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A Few Pointers On Switching From JavaScript To C#

One does not simply add to an array.

In JavaScript you might have familiarity with using arrays.
You might also be familiar with "adding" to arrays.
Well Unity sugarcoated that for you.
Arrays are not really re-sizable.
When you declare an array in c#,  you have to define it right there.

If your looking for something similar to re-sizable arrays, use lists.
To use Lists in Unity c#, you must add the line
"using System.Collections.Generic;" At the top of your code.

Declaring a list of Game Objects would go something like this
List<GameObject> myGameObjectList = new List<GameObject>();

Then adding to the list would is as simple as

Then if you really just want an array you would say something like
GameObject[] gameObjectArray = myGameObjectList.ToArray();

The API is not what it always seems.

Unity has also sugar coated some of its API, some parts to the point where its practically lying to you in the provided documentation. I learned this the hard way in a short game I did in JavaScript a while back, I had blood splats come up on the screen, and then fade away. To have a fade property, I had the blood splats change their GUI alpha value gradually to 0.

Sometimes when you think your going crazy, simply go to Google.

Everything is a class

In the begging of your coding experience, you were probably not familiar with classes. In fact in "real" JavaScript you can not simply declare a class. Unity had made it though, so that you can declare a class in a similar way compared to the rest of it's syntax.

So now in c#, when you create a c# script in Unity and open it in MonoDevelop(or what ever editor your using), you will see now at the top you have something like:
public class ScriptName : MonoBehaviour {}

***Make sure you script name matches your class name!!!!***

Example, if you have created a file in Unity named Example.cs, in your code  you must have
public class Example: MonoBehaviour {}
If you do not do this your compiler will throw you back an error.

Declaring Methods and Returning Variables

Like in all Object oriented languages declaring methods follow the same flow in syntax. In JavaScript, declaring methods is simply typing function(){}. C# follows the same flow except you use VOID instead of function.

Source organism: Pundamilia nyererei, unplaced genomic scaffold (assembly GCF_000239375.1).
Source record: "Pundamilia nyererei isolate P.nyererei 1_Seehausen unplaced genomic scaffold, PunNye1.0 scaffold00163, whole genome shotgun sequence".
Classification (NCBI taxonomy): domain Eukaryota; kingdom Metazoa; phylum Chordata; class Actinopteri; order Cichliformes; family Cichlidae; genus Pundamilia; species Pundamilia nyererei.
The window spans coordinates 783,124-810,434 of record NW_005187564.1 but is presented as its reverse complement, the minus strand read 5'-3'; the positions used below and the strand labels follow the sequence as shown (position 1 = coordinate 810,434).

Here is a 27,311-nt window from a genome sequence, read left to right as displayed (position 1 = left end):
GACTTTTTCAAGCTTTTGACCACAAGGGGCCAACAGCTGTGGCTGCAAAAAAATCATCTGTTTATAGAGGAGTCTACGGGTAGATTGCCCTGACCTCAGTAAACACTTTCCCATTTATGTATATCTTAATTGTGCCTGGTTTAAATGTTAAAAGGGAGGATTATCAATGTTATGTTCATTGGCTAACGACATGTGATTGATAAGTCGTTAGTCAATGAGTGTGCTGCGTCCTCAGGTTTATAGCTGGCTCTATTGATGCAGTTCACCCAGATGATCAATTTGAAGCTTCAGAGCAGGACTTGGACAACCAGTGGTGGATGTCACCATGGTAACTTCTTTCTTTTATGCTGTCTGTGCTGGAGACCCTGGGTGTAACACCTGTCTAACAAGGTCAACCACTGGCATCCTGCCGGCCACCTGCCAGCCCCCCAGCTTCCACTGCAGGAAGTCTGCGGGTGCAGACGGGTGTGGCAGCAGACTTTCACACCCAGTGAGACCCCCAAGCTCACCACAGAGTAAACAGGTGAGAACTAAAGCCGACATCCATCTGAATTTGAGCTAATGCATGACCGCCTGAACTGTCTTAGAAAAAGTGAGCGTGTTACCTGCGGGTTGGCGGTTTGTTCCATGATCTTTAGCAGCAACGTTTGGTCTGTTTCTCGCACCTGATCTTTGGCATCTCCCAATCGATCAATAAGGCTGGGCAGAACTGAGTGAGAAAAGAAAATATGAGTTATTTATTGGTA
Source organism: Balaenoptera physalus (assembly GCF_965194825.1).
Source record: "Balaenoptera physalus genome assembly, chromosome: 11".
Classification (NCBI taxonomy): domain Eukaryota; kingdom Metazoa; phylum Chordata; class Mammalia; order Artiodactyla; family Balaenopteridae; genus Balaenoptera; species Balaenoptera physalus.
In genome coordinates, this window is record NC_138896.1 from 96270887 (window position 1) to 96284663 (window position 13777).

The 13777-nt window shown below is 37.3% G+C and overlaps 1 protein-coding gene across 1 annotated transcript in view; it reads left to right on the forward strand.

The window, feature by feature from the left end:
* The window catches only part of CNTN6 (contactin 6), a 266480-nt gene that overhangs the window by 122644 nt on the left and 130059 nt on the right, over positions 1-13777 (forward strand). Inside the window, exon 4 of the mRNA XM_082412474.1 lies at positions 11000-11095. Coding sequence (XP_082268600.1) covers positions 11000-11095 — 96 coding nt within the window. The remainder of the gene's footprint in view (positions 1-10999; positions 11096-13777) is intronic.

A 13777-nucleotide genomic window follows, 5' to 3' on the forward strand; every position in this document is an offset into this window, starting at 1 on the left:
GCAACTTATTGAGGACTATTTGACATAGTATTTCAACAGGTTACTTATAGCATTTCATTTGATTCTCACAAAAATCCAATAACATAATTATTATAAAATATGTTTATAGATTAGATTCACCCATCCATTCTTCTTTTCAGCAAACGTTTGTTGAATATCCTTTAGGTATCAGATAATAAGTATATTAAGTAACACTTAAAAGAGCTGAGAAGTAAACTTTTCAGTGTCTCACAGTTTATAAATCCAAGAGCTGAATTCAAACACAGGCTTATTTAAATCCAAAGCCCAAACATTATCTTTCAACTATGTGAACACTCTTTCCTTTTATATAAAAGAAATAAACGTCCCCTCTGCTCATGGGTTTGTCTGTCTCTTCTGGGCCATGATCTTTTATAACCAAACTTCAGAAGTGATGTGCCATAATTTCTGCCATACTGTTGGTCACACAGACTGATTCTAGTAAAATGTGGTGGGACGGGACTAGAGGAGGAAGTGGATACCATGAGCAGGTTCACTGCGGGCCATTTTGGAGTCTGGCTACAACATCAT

But this is not always the case in C#! In Javascript, methods labeled function could return variables. In order for a method in C# to return variables, two things must occur

1) Void must be replaced with the type of variable you want to return.
2) The method must be declared public for other classes to call it!

You can not anymore say:

void GetPlayersHealth(){
    return Health;

You need to now say:

public int GetPlayersHealth(){
    return Health;

Declaring variables for Inspector View

With JavaScript all variables declared at the top of the script, unless declared as private, where shown in the inspector view in Unity as variables to manipulate. For C# you need to declare the variable as public or it will not show up in the Inspector pane in Unity's Editor.

Getting Instances of Other Scripts and Components

Let's say you want to get an instance of the players behavior in order to add damage to it. To get it as a variable in the code your currently working on, you now must use the needed class name as the variable type. Getting components is also different, as in the way you call it. In JavaScript it might look like this

var playerBehavoirInst = GameObject.Find("Player").GetComponent(PlayerBehavior);

Now in C#, its change to 

PlayerBehavior playerBehaviorInst = GameObject.Find("Player").GetComponent<PlayerBehavior>();

Notice the get Component and how it's called.


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